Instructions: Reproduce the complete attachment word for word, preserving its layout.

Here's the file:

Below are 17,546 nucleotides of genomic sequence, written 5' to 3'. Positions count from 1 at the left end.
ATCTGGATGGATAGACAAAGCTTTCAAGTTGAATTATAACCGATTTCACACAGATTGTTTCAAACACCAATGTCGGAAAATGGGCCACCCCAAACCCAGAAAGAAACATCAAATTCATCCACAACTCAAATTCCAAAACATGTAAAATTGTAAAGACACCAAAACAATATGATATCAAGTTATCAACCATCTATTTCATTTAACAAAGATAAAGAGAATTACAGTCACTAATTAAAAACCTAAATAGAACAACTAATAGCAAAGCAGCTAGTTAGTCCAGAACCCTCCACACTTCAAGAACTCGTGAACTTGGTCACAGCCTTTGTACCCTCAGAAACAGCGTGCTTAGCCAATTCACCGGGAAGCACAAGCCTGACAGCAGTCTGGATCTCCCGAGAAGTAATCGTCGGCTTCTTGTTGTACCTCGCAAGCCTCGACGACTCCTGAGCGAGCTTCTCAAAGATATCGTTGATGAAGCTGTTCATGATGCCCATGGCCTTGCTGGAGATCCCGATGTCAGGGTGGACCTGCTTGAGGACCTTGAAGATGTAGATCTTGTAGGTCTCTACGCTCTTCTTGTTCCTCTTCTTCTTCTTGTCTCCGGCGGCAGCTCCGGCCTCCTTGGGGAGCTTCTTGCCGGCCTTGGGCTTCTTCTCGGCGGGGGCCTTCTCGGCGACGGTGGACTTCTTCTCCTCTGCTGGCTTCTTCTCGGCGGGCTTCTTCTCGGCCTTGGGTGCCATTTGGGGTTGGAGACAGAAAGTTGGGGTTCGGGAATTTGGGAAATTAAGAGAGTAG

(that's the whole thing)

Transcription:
Below are 17,546 nucleotides of genomic sequence, written 5' to 3'. Positions count from 1 at the left end.
ATCTGGATGGATAGACAAAGCTTTCAAGTTGAATTATAACCGATTTCACACAGATTGTTTCAAACACCAATGTCGGAAAATGGGCCACCCCAAACCCAGAAAGAAACATCAAATTCATCCACAACTCAAATTCCAAAACATGTAAAATTGTAAAGACACCAAAACAATATGATATCAAGTTATCAACCATCTATTTCATTTAACAAAGATAAAGAGAATTACAGTCACTAATTAAAAACCTAAATAGAACAACTAATAGCAAAGCAGCTAGTTAGTCCAGAACCCTCCACACTTCAAGAACTCGTGAACTTGGTCACAGCCTTTGTACCCTCAGAAACAGCGTGCTTAGCCAATTCACCGGGAAGCACAAGCCTGACAGCAGTCTGGATCTCCCGAGAAGTAATCGTCGGCTTCTTGTTGTACCTCGCAAGCCTCGACGACTCCTGAGCGAGCTTCTCAAAGATATCGTTGATGAAGCTGTTCATGATGCCCATGGCCTTGCTGGAGATCCCGATGTCAGGGTGGACCTGCTTGAGGACCTTGAAGATGTAGATCTTGTAGGTCTCTACGCTCTTCTTGTTCCTCTTCTTCTTCTTGTCTCCGGCGGCAGCTCCGGCCTCCTTGGGGAGCTTCTTGCCGGCCTTGGGCTTCTTCTCGGCGGGGGCCTTCTCGGCGACGGTGGACTTCTTCTCCTCTGCTGGCTTCTTCTCGGCGGGCTTCTTCTCGGCCTTGGGTGCCATTTGGGGTTGGAGACAGAAAGTTGGGGTTCGGGAATTTGGGAAATTAAGAGAGTAG